The conjunction of citizen science and social media through the mediation of the smartphone is investigated in this Scientific Communication, following on from the last issue of the Moravian Geographical Reports (2019, Vol. 27, No. 4). Through a reconsideration of three previously published articles, in part written by the author, this paper reflects on these topics with regard to farmer innovation, local food networks and citizen-informed ecology. Each of these papers has used Twitter to gather data about practices of innovation and observation that have revealed new insights about innovation networks amongst farmers, urban-rural connections and insect behaviours. The reflections reported here are embedded in a discussion of the rise of the term ‘Citizen Science’. Recent experiences in areas as diverse as fisheries management and combating Ebola, have informed societal needs for greater engagement in finding inclusive, comprehensive solutions to urgent socio-ecological problems. This paper suggests a compositional approach to studies using citizen scientists and their data as a new avenue of practice and investigation.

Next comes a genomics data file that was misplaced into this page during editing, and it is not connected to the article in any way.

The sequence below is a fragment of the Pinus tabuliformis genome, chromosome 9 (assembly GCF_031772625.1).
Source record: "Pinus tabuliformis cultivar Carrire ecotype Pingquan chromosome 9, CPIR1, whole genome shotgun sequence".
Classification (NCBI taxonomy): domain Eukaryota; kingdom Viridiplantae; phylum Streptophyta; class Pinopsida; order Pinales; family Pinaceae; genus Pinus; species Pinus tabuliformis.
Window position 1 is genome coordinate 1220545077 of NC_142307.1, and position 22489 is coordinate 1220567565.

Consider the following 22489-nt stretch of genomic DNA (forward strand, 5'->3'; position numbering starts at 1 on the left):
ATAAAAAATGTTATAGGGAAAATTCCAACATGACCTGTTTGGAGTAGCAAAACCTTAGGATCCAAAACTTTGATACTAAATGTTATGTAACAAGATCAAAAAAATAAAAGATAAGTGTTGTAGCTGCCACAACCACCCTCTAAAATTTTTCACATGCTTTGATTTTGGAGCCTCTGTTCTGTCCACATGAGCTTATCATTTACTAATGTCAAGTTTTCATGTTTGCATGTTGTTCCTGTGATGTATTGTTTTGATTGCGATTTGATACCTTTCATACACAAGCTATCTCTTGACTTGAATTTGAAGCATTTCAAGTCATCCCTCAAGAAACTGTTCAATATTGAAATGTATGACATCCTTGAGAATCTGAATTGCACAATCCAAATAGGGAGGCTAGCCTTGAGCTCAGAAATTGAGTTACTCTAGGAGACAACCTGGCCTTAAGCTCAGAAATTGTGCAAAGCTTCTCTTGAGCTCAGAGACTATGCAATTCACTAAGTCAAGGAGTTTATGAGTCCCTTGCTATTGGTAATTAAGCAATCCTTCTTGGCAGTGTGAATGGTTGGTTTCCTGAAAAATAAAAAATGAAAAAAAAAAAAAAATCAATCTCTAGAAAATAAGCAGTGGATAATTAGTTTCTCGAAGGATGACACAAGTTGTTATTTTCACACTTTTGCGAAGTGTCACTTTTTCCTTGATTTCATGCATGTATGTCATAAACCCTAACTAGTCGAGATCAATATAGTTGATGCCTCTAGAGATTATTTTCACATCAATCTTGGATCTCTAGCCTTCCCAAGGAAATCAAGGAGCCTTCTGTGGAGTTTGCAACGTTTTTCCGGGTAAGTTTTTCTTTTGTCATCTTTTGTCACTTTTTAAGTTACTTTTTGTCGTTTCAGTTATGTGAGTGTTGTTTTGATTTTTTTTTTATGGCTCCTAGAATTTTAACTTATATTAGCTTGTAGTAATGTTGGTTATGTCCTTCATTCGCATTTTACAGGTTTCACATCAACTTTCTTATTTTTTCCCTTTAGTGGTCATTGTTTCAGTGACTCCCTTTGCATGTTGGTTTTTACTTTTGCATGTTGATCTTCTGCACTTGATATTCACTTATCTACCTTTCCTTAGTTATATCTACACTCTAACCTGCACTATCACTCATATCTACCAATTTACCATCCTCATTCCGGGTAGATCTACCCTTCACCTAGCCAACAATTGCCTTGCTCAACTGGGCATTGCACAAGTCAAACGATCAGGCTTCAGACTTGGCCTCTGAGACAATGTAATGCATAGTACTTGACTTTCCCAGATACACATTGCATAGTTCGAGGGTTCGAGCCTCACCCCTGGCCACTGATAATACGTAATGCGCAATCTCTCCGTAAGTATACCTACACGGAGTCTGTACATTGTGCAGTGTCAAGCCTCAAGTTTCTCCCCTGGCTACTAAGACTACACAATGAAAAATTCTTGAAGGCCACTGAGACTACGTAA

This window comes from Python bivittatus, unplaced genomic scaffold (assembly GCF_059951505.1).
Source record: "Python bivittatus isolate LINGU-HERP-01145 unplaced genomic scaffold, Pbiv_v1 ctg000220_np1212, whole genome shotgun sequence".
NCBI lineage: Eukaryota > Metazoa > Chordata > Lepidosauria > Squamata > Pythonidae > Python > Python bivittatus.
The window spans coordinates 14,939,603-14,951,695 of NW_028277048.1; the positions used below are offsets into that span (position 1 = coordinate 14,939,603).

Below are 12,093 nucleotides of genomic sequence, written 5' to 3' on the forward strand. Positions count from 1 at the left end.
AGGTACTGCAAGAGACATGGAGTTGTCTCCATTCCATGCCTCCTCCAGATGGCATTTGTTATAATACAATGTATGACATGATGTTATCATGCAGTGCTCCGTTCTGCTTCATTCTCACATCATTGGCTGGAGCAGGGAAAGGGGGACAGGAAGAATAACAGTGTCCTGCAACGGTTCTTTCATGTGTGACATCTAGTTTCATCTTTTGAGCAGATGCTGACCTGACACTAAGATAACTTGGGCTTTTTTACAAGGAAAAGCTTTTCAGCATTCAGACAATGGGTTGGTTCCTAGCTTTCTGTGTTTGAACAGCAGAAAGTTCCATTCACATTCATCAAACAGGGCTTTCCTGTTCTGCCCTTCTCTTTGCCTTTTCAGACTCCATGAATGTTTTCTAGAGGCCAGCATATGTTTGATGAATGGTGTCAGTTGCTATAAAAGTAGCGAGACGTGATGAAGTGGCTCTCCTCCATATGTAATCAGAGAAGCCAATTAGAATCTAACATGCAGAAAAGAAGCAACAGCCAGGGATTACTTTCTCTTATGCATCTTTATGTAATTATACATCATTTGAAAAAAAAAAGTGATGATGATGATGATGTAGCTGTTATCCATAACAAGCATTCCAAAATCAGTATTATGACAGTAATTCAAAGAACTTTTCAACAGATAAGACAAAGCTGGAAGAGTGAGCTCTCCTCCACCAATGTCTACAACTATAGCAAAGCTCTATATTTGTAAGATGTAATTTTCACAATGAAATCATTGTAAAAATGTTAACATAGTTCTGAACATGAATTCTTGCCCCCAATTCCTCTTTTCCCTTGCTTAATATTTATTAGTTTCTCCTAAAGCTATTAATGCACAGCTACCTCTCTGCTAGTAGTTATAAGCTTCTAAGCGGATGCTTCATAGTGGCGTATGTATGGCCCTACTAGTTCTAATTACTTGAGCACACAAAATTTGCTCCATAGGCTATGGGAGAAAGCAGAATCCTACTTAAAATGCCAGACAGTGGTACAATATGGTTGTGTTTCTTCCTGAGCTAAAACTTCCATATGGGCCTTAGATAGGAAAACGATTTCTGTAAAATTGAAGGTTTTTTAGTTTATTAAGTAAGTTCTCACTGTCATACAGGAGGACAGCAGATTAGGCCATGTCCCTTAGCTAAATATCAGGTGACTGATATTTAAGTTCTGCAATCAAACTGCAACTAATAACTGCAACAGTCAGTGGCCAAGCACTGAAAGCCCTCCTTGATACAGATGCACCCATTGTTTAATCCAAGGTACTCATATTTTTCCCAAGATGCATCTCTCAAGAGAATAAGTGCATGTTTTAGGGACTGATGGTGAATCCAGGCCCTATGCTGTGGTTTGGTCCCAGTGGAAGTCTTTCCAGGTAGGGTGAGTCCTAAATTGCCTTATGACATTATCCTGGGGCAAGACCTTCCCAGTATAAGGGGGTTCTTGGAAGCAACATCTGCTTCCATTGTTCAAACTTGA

Mots clés

  • citizen science
  • innovation practices
  • food networks
  • farmers
  • insect behaviours
  • Twitter
5 Articles
access type Accès libre

Changes in the geographical distribution of youth poverty and social exclusion in EU member countries between 2008 and 2017

Publié en ligne: 09 Apr 2020
Pages: 2 - 15

Résumé

Abstract